Simulator software

I'm a novice. I have a hobbico Nexstar with the Nexstar version of
realflight. I also have a Hobbico 40 ARF. I find the simulator that came
with the nexstar very uninviting and unrealistic. I do not understand the
real flight product line, so I am asking if anyone can recommend some good
flight simulator software.
Thank you...
Reply to
S. Robert Davidoff
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On 5/25/2004 2:23 PM Ted shuffled out of his cave and grunted these great (and sometimes not so great) words of knowledge:
FMS is a free D/L. Graphics are decent, but not great. There is a huge selection of planes for free D/L also.
FWIW - I have the regular version of G2 and think it is excellent. It is VERY customizable. You can program in wind, build your own flying site if you want and make your take offs, flying and landing as realistic as you want.
Reply to
Ted Campanelli
I too, have the NexStar with the Real Flight simulator. I'm wondering if the other Real Flight add-ons is compatible with the interface that came with NexStar. Has anyone else tried this? Thanks all.
Reply to
Darren Earle
Ted, just wondering if this is true of take offs - as a lousy skilled learner I have found to my surprise that take offs with tail draggers in G2 are much easier than with the trike trainers. Is this the case in real life too?
Ted Campanelli wrote:
Reply to
On 5/25/2004 11:38 PM Ted shuffled out of his cave and grunted these great (and sometimes not so great) words of knowledge:
I have very little problem in real life with taildraggers. Make sure you have G2 set to the realistic setting.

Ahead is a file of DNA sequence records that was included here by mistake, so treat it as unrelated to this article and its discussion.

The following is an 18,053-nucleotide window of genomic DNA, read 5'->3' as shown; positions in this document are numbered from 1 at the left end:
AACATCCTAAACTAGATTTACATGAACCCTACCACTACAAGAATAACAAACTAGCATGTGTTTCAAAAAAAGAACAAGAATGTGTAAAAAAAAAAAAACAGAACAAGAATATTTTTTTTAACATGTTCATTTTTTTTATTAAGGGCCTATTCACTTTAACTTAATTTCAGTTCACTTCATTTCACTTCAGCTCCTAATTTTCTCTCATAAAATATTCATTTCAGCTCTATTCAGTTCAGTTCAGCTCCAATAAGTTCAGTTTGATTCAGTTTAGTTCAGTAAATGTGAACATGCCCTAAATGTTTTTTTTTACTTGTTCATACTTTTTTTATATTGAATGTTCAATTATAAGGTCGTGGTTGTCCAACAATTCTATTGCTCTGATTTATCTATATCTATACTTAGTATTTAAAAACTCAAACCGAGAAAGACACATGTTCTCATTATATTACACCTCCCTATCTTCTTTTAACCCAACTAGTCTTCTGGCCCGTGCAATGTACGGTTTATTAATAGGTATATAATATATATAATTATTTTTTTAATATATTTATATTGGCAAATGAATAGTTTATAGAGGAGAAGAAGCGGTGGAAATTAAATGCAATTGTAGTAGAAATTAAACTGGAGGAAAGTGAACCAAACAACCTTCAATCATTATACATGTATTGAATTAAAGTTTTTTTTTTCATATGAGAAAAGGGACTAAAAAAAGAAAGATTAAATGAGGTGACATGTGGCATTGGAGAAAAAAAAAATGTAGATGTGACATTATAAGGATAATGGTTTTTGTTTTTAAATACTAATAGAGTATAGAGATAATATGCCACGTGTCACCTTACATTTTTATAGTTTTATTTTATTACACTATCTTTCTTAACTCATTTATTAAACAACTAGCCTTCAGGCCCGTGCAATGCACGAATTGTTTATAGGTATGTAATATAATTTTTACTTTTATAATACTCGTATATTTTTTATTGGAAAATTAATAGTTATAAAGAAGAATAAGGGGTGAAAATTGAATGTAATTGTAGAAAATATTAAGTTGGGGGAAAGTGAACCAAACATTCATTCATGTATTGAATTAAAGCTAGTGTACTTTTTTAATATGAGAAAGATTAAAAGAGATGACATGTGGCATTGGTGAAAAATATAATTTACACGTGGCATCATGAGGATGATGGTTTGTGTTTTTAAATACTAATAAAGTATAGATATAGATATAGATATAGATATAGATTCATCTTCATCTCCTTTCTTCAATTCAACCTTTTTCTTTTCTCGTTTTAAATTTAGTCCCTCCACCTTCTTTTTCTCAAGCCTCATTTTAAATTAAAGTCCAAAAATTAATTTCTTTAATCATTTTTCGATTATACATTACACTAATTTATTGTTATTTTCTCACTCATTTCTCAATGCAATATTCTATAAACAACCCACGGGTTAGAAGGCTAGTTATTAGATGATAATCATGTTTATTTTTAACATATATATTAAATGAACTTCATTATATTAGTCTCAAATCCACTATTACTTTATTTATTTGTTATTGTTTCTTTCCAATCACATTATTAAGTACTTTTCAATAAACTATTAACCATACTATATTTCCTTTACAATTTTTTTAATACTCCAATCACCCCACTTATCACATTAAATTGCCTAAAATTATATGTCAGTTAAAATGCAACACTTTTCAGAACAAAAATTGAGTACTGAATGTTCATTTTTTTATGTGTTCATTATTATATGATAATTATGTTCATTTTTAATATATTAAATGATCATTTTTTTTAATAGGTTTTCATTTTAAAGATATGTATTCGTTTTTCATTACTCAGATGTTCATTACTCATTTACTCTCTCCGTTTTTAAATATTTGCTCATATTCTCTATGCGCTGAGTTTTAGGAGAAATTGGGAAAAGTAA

You do need to follow a couple of simple rules though when actually flying the real plane.
1. Make sure you have some toe-in on the wheels. 2. Make sure the tailwheel is aligned with the rudder. 3. Feed the power in gradually, not all at once. 4. Depending on the plane, you may need to hold a LITTLE up elevator on the take off run. The majority of the taildraggers, especially warbirds, need this to keep from nosing over. As the tail lifts off the ground, ease off the elevator and be ready to feed in some right rudder. Let the plane build up some speed and apply a little up elevator and you should be flying.
The first couple of times actually flying a taildragger do require some coordination until you get the hang of it. Contrary to what some people will tell you, do not give it full power. That is a good way to ground loop.
When landing a tri gear you tend to start your flair higher up. With a taildragger fly the plane to about 3" from the ground, then as you throttle back apply a LITTLE up elevator AND HOLD IT. You do not want the plane to climb, what you want the plane to do is bleed off speed. The plane should settle in to a 3 point landing.
Reply to
Ted Campanelli
Also, with a taildragger, don't make the tailwheel too sensitive. This will make you fishtail all the way down the runway. Move your tailwheel connection closer to the rudder hingepoint to make it less sensitive. I don't think that the ground handling in G2 is very realistic, even with the realism cranked all the way up. In real life, nose gear planes are much easier to control than taildraggers.
John VB
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